In terms of play, remixing involves watching a cutscene, then rewinding back through it to find exploitable glitches. For instance, one glitch may allow you to loosen the straps on a mental patient’s gurney, or remove somebody’s seatbelt in a car. Some of the glitches are red herrings, others lead to the wrong result. Finding the right environmental changes to obtain the desired outcome (for instance, making someone think a loved one was killed by a certain person) will change the way a person behaves. It’s a clever idea that, like so much in this game, is more style than substance, given its linear nature and dull practicality. Way more could have been done with this idea, but like with the moral implications, Remember Me glosses over the concept.
Elsewhere, our “hero” can steal memories and activate “Remembranes” to see a ghostly past version of a character and learn their secrets. Again, it’s an interesting premise that, when put into practice, amounts to very little. In this case, you simply follow ghosts around several corridors while they mutter puzzle clues or lead you through dangerous territory. These sequences, like Remixing, are rather sluggish and tiresome.
It’s already been said in previews that Remember Me is more fun to watch than play, and that may be quite true. With its smooth animations, engaging art style, and delightful visual effects, not to mention the terrific soundtrack, this is a stunning thing to see in motion. Combat in particular looks fluent and engaging, but it only looks that way. The hands dictating the action will receive a clunky and sloppy experience disconnected from the onscreen action. Likewise, memory remixes may appear fascinating at first glance, but to the player, it’s a weary process of rewinding the same old cutscene to select predetermined objects.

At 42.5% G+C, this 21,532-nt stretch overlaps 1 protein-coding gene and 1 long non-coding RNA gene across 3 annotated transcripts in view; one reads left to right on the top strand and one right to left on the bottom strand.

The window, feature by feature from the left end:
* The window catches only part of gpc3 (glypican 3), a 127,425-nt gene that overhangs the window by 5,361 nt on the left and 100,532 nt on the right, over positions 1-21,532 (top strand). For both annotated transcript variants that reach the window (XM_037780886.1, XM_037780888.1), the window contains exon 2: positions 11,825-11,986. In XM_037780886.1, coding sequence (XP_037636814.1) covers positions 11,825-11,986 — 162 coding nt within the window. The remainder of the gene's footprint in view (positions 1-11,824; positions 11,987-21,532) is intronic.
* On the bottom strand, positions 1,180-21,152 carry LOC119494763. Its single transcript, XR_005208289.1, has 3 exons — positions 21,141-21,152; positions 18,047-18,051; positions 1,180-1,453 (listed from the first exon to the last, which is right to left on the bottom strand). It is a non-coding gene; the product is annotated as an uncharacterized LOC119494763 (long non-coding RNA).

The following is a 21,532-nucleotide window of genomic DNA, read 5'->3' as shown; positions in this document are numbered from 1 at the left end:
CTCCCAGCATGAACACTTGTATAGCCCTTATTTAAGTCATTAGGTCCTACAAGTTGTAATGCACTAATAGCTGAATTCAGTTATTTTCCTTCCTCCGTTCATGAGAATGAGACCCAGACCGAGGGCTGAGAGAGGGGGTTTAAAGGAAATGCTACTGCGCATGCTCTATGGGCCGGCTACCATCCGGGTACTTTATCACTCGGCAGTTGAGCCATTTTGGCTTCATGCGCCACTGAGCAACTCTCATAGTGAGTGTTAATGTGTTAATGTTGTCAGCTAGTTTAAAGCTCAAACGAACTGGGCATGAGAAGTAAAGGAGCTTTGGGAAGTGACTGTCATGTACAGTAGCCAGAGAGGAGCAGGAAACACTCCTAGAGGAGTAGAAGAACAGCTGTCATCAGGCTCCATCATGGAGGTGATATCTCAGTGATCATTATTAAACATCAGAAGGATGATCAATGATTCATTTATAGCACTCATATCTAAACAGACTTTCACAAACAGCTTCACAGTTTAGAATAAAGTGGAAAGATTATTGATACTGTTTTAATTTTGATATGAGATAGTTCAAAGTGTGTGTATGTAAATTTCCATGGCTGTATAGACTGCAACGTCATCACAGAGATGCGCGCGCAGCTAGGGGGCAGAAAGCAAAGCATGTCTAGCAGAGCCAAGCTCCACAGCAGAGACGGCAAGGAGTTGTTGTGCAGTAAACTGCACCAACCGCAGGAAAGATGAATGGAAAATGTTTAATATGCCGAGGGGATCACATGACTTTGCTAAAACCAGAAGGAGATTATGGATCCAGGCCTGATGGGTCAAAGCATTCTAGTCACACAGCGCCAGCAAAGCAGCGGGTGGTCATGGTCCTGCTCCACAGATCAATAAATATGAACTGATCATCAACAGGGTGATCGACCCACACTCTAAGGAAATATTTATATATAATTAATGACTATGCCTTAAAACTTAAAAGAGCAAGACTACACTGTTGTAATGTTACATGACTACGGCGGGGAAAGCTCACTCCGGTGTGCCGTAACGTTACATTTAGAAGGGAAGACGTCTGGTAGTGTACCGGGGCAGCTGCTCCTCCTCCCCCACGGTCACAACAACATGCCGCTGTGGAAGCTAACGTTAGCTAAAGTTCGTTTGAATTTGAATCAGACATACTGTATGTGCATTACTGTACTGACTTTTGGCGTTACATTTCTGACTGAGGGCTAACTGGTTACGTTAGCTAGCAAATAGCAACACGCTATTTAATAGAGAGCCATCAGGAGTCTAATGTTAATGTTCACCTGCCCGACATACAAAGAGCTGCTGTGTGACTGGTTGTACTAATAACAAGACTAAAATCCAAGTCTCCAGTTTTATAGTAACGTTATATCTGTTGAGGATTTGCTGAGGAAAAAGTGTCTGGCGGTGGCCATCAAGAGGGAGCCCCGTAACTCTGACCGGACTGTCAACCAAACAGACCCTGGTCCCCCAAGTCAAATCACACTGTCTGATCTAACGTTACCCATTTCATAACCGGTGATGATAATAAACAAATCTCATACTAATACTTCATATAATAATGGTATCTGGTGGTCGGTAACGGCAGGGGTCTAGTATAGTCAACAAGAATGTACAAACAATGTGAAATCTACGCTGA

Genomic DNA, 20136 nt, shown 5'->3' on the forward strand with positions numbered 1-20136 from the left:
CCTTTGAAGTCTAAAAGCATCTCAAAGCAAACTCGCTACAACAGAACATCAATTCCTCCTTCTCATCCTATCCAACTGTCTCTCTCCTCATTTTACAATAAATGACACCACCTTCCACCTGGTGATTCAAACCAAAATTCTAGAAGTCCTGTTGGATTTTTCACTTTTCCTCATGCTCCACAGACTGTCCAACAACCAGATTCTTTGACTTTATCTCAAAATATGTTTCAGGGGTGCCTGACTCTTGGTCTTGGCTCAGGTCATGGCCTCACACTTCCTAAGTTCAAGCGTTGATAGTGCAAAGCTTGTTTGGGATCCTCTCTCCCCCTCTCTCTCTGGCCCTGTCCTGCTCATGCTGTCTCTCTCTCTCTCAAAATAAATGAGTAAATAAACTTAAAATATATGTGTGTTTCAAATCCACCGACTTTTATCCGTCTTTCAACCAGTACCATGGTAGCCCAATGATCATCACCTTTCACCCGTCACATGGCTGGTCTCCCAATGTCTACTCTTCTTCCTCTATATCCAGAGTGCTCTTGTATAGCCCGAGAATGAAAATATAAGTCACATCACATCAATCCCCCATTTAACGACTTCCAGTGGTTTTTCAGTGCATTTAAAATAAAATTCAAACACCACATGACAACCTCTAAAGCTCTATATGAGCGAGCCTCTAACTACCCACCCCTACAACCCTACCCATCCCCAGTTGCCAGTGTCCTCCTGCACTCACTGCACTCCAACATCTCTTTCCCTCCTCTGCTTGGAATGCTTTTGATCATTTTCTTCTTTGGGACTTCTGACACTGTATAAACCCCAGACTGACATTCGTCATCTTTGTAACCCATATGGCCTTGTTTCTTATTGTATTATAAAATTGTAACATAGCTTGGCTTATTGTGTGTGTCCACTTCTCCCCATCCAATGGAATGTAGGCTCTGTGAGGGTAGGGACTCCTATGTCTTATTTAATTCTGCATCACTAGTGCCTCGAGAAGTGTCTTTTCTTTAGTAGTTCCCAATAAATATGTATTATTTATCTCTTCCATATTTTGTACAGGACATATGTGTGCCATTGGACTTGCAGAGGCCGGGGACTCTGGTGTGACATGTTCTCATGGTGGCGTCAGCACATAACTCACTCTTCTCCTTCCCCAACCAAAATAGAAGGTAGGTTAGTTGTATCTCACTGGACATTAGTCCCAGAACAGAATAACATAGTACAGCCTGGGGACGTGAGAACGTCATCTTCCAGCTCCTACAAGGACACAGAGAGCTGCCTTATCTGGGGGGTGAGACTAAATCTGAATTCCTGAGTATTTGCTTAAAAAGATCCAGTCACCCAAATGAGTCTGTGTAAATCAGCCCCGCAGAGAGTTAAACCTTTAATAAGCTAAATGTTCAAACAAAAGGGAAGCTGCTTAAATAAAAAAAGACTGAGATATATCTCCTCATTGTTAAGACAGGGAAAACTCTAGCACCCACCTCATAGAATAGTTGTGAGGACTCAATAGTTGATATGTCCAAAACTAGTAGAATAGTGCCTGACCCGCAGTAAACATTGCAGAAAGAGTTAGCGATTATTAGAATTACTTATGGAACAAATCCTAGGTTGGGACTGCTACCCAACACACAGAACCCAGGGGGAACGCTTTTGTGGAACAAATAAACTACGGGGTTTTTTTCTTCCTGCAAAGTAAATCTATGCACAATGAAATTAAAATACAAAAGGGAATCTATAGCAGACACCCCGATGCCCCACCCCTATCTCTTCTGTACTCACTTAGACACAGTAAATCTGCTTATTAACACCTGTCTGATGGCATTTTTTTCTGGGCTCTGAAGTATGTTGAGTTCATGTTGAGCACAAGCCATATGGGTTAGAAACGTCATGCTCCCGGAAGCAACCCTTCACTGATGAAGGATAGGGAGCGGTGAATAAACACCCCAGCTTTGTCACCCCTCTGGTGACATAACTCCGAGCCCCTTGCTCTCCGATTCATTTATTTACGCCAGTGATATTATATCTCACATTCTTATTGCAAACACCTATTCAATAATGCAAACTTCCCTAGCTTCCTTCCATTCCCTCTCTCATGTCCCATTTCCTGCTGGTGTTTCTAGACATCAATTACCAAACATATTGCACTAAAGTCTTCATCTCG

Remember Me is not a bad game, I must reinforce. It can be gratifying when it works, and overall it’s worth giving a try for action fans or those looking for something that at least seems different from the usual glut of console titles. It is, however, a shallow game, one that masks its vapidity with fake words and new ways of delivering old concepts. It’s one of those games possessed of a belief that simply having an idea is enough, without expending the effort required to do great things with the ideas in question. As a story, it’s afraid to address the implications of its protagonist’s deeds. As a game, it refuses to make its controls as elegant as its visuals.
One has to applaud Remember Me‘s desire to be something more than the average videogame, but desire is worthless on its own. If it had spent more time actually being unique and interesting, rather than working so hard merely to look it, and if it had genuinely created a deep and compelling combat system as opposed to taking an old one and dressing it up as something different, we could indeed have had a brilliant game on our hands.
As it stands, Remember Me is a game that offers about six to eight hours of disposable entertainment that defines pretentiousness and will be forgotten in an inconsequential passage of time.